Farmers warned to diversify post-Brexit

Farmers warned to diversify post-Brexit
Pictured at the official opening of Dairygold’s new Nutritionals Campus in Mallow, Co Cork were An Tánaiste and Minister for Business, Enterprise & Innovation, Frances Fitzgerald, TD; European Commissioner for Agriculture and Rural Development Phil Hogan and Lab Supervisor Grace Hurley.Pic Daragh Mc Sweeney/Provision

SENIOR politicians opening a new €86m milk processing facility in Mallow have warned that the Irish agriculture industry will have to further diversify in the wake of Brexit.

The 22-acre Dairygold Nutritionals Campus will support growth for 2,900 milk suppliers across Munster and will operate 24 hours a day, seven days a week, processing up to 600 million litres of milk every 48 weeks.

Up to 1,750 tonnes of nutritional ingredient powders will be produced each week on site.

Praising the site's innovation, Phil Hogan, European Commissioner for Agriculture and Rural Development, said farmers must be protected post-Brexit and new markets will have to be explored for Irish agriculture.

UK Prime Minister Theresa May yesterday announced a two-year transition period after Britain exits the EU in March 2019.

“We have a difficulty now with our nearest big neighbour in terms of the dependence we had over the years with the UK. There's no point in waiting for two or three years and waiting for things to happen,” said Mr Hogan.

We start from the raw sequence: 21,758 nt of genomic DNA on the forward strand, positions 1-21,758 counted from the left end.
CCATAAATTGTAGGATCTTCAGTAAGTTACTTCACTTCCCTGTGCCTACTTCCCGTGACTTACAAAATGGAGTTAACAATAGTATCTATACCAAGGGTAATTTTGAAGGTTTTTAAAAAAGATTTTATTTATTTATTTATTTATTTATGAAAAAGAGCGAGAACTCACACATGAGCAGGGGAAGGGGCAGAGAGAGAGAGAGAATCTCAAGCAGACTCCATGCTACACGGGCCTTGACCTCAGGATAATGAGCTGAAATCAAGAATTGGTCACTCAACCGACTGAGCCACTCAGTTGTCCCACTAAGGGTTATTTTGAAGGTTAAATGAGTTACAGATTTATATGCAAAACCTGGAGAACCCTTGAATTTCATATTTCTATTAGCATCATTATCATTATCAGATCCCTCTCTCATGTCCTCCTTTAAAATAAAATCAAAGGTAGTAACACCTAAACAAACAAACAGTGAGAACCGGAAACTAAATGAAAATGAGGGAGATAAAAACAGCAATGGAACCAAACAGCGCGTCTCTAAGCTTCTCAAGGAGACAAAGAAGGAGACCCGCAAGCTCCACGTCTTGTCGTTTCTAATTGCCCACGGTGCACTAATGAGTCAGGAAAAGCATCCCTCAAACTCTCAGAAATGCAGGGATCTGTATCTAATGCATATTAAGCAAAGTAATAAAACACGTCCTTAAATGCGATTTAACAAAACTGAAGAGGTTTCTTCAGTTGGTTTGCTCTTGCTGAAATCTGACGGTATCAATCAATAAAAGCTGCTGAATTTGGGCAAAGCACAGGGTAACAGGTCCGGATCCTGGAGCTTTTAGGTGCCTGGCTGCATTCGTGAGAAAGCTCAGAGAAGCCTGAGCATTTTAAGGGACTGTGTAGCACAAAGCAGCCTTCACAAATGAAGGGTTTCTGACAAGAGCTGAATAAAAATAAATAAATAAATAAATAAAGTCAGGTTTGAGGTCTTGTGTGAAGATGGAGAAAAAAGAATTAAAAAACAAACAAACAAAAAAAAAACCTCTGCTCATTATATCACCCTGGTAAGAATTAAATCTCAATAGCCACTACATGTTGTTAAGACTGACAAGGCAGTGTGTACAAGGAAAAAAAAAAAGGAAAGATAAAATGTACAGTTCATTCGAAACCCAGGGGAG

“Now is the time to do something about it by working together to make sure that we get into new markets and offer financial support to that," he added.

Despite the two-year Brexit transition period announced by the UK Government, Mr Hogan urged UK Prime Minister Theresa May to push to remain in the European Union Customs Union and the Single Market.

“Nobody in the UK voted the Single Market or Customs Union. We have to keep trying to show the promised land of common sense of some of the people that have gotten out of control in recent times,” he added.

Minister for Enterprise Frances Fitzgerald said promoting diversified export markets in light of the potential impacts of Brexit is a key priority for her Department.

“This includes markets that are growing and have scale as well as markets where we are already well established but with potential for further growth,” she said.

Minister Fitzgerald added the Mallow facility is a shining example of Irish talent and resources and the opening was a “historic” day for Dairygold and the whole region.

Agriculture Minister Michael Creed paid tribute to the forward planning of management at Dairygold and said the facility was at the “cutting edge” of technology in dairy farming.

Turnover for Dairygold in 2016 was €765m with 1.3 million litres of milk produced on site. The company has 7,100 shareholders and employs 1,200 people.

Dairygold chief executive Jim Woulfe said the next phase of development at the Mallow plant is already underway and the company is investing in cheese production in Mogeely, East Cork with Norwegian commercial partners TINE.

More in this section

Sponsored Content